This 75-mile route kicks off with a two-mile hill that will be talked about for years. It is challenging. There’s no shame in taking a breather, maybe even walking a bit. After reaching the summit, some gentle climbing continues for about three miles before the single-lane road generally flattens out.
The route travels along a ridgeline for miles, with some minor rollers and views of forested hills that extend as far as the eye can see. After the second stop of the day, about 21 miles in, a steep downhill of about two-and-a-half miles begins. There will be marked “resting areas” on this hill for those who want to take a break from the brakes. At the bottom of this steep downhill, seven miles of gentle downhill along the East Fork of the Coquille River leads to lunch at a grassy and treed county park.
Traffic will have increased by now, but it should still be very light, with adequate shoulders for cyclists. The first of three successively bigger bumps begins just after lunch, separated by one to three mile lengths of generally flat roadway. A few miles after coasting down from the top of the last of the three bumps, a rest stop in Coquille will offer some much anticipated time off the bike, before riding the final 25 miles to Bandon.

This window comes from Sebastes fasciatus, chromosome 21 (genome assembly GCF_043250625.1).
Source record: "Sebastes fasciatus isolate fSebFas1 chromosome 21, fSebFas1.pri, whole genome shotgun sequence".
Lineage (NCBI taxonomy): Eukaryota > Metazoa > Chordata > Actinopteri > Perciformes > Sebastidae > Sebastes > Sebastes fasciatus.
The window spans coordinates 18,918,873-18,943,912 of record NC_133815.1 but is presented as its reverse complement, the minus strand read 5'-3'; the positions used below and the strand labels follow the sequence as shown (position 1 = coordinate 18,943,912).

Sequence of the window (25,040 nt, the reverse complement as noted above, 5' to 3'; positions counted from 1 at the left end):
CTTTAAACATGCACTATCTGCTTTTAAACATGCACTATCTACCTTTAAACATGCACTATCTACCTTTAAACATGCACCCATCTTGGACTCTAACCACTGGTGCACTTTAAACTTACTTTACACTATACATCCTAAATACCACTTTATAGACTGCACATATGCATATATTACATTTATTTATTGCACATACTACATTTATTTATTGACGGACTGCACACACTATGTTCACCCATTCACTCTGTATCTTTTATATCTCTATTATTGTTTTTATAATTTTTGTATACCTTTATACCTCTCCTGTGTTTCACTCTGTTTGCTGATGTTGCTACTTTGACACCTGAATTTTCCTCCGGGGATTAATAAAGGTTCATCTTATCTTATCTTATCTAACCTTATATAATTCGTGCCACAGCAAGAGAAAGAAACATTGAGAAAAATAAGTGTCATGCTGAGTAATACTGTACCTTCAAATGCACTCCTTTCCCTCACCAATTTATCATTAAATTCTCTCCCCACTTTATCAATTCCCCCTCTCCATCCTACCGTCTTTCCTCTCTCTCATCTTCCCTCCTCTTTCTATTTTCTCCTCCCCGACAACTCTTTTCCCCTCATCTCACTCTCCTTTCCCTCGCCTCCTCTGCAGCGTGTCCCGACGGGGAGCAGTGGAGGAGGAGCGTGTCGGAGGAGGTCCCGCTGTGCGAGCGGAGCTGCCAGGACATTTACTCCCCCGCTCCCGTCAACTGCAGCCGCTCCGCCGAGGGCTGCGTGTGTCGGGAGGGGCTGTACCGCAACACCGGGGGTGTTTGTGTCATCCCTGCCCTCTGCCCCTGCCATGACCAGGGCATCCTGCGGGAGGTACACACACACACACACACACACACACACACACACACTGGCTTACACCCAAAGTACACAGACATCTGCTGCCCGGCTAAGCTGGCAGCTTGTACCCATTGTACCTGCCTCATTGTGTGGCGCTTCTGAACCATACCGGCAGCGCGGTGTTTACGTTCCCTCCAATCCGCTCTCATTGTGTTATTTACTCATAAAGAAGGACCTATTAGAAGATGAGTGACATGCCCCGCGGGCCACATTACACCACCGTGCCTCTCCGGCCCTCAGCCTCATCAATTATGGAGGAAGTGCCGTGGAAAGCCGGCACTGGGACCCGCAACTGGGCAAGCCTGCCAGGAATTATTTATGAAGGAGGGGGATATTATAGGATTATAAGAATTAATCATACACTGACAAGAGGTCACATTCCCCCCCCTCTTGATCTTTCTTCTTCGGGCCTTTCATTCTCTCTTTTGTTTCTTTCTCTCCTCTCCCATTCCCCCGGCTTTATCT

When leaving Coquille, the only bike-friendly road available is the somewhat busy State Highway 42. You’ll ride on the shoulder of that highway for just over three miles before turning left (taking advantage of a center left turn lane) to ride a county road paralleling the Coquille River for nearly 18 miles to its end, at the Oregon Coast Highway (101).
After riding on Highway 101 for a short distance, the route leaves the busy highway on a county road. You’ll travel past Bandon Marsh—look for birds!—before entering Old Town Bandon, just a short ride from the overnight site in the city park.